And when he got an opportunity to bowl, Clarke turned in a sensational spell of left-arm spin (six for nine) on a minefield of a pitch in Mumbai. He gambolled in the park, had ‘fun’ in the arena. Cricket was easy and his approach was a lot about freshness and freedom.

He notched up a 141 in the home Test at Brisbane against New Zealand that followed the Aussie campaign in India. Then arrived an innings of 91 at Lord’s during the 2005 Ashes series. After that, Clarke gradually lost his way.

The inability of Clarke to build on starts was among the reasons for Australia’s defeat in the Ashes. Clarke’s impulsive shot-making had landed him in trouble. The batsmen are comprehended better by the bowlers of the world after the first season and Clarke was being harried by some well-directed short-pitched bowling. And he was relentlessly probed in the corridor.

In 2005, Clarke made 476 runs in 12 Tests at a below par average of 28.00. The young batsman was not doing justice to his immense ability. Soon he was axed.

Clarke handled the change in fortunes well. He slugged it out in the tough domestic circuit, set goals for himself and learnt to construct an innings brick by brick. This included playing himself in, playing out spells and sessions and understanding the importance of singles.

An injury to Shane Watson provided Clarke a lifeline when the Englishmen arrived for the Ashes in 2006. He seized the opportunity. Clarke’s 389 runs at 77.80 in the series was a crucial factor in Australia regaining the Ashes. The new-look Clarke — he had tempered his aggression — brought much solidity to the middle-order.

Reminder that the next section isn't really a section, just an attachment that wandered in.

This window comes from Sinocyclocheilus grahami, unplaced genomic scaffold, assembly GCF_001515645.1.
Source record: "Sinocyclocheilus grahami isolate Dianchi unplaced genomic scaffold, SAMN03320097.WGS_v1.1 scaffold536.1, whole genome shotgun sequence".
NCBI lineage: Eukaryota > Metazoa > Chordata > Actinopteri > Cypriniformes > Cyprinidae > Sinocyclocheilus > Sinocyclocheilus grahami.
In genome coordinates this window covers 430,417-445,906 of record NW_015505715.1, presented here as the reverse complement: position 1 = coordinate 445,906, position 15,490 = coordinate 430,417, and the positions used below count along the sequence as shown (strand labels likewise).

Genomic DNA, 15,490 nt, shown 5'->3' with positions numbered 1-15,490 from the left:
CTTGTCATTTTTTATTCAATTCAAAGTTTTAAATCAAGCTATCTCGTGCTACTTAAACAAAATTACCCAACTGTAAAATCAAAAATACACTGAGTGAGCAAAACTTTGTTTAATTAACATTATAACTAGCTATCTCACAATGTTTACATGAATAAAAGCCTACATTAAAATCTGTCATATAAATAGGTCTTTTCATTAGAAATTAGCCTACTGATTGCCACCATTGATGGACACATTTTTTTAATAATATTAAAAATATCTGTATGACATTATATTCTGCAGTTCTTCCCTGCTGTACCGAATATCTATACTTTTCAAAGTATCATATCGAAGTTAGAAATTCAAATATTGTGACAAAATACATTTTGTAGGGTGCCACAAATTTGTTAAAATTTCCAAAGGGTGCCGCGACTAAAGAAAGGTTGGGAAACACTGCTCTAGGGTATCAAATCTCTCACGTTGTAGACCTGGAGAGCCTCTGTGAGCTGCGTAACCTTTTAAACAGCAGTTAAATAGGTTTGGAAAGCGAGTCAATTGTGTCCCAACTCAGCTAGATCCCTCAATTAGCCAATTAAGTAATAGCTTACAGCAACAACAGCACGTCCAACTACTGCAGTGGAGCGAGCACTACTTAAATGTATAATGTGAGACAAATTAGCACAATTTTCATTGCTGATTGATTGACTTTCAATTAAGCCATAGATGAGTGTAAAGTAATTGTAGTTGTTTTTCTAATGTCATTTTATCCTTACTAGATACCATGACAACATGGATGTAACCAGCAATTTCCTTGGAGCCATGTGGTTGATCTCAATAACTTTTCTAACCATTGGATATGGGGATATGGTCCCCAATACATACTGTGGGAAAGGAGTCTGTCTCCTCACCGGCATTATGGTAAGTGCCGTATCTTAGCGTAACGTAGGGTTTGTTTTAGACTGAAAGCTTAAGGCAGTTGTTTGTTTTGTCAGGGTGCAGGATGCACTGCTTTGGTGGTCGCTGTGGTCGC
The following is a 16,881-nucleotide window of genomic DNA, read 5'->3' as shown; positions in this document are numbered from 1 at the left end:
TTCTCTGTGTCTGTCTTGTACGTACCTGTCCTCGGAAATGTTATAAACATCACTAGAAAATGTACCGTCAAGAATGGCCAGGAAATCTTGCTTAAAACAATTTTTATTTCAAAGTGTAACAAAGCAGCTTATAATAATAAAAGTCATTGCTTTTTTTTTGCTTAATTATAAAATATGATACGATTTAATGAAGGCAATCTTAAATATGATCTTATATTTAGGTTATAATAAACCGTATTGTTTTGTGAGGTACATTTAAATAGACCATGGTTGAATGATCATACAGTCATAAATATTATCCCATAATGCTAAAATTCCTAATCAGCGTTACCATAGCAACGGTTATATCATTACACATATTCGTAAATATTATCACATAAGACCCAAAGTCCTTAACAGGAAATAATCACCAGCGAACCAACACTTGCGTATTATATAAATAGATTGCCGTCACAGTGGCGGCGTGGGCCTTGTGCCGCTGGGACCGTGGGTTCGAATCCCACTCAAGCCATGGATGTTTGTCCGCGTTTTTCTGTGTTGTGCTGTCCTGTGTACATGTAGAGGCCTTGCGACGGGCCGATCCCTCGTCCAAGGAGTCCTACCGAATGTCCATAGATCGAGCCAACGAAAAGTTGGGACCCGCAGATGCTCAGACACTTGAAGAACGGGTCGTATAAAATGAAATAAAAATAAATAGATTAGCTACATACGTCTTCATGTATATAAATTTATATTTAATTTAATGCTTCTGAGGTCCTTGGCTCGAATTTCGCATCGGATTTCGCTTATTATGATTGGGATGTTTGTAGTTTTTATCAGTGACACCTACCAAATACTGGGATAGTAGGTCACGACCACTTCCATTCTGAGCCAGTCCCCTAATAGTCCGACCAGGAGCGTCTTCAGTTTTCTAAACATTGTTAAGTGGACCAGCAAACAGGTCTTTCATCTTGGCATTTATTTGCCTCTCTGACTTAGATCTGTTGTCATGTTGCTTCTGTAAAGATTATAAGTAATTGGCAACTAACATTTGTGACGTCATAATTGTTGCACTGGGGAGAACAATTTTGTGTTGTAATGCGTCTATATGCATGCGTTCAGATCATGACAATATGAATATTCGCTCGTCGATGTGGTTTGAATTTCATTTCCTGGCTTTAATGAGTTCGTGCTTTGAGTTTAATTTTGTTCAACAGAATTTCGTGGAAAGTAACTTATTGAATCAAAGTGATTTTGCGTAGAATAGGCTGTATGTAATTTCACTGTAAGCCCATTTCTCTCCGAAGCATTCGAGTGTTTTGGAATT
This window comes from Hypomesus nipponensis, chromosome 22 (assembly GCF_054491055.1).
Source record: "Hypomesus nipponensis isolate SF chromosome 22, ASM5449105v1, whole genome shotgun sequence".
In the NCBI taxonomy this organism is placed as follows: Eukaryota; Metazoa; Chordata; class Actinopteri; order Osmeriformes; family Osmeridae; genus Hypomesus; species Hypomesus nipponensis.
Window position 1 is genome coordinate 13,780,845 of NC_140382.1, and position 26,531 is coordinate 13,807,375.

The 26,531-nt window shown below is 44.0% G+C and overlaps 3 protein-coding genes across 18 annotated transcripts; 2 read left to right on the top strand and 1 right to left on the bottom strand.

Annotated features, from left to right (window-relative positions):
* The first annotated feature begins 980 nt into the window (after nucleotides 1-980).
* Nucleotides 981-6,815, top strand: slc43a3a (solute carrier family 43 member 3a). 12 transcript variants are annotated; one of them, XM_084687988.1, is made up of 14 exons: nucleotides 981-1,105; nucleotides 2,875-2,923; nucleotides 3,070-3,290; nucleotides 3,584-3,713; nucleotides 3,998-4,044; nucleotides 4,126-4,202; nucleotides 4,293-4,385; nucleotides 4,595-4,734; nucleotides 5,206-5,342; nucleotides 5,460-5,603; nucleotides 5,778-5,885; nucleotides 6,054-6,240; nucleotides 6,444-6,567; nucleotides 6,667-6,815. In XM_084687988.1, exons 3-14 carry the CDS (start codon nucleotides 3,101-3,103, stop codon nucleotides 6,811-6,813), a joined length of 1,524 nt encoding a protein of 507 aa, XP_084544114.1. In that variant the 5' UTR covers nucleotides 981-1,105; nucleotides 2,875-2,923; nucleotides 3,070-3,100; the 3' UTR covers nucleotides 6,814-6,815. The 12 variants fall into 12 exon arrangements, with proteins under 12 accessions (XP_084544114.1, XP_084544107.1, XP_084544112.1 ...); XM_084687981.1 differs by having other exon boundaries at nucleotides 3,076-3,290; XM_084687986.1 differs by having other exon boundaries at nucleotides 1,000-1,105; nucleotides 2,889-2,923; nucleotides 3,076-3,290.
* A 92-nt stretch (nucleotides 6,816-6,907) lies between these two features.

Clarke continued to impress. He sparkled during the 2007 World Cup in the Caribbean; the Aussie notched up 436 runs at 87.20. Australia emerged victorious.

In 156 ODIs, he has 4676 runs at 42.50 with four centuries and 35 half centuries. Clarke can change his game according to the demands of the occasion, either milking the bowling and running hard or launching into the big blows.

The new-look Clarke, making all the right moves, was elevated as vice-captain. During those occasions when Ponting rested or grappled with fitness concerns, Clarke was handed the reins.

He proved a tough captain too. When Andrew Symonds went on a fishing expedition at the expense of a team-meeting in Darwin ahead of the series against Bangladesh, captain Clarke was quick to act. Symonds was expelled from the team.

Clarke is among those cricketers who often find themselves in the thick of things. In the infamous Sydney Test of the 2007-08 season, Clarke’s left-arm spin (he took three wickets in the penultimate over) provided Australia a last-gasp win in an acrimonious match against India.

The Aussie was also accused of getting under the skin of his opponents. Clarke is no angel on the behavioural front — his dressing room skirmish with Simon Katich during a domestic match is well-documented — but plays his cricket hard and expects no favours.

He is among those cricketers who have put their country ahead of the IPL millions. Clarke has pulled out of the cash-rich Twenty20 cricket either to spend time with family or focus on his international commitments ahead. He clearly sets an example.

Technically, he still has the odd problem against the short-pitched ball — Clarke takes his eyes off the ball on occasions — but his batsmanship has a more complete look about it these days.

Clarke has much responsibility on his shoulders. Once Ponting drifts into the sunset, he will have to develop the next generation of Australian cricketers and bind them as a unit. It may not be an easy phase and Clarke’s temperament will be under scrutiny if things go wrong. It can be demanding to remain as No. 1 in the cricketing world.

In the days ahead, he is likely to grow as a cricketer and a leader. Michael Clarke is ambitious, which is not such a bad attribute. And he takes great pride in donning the baggy green.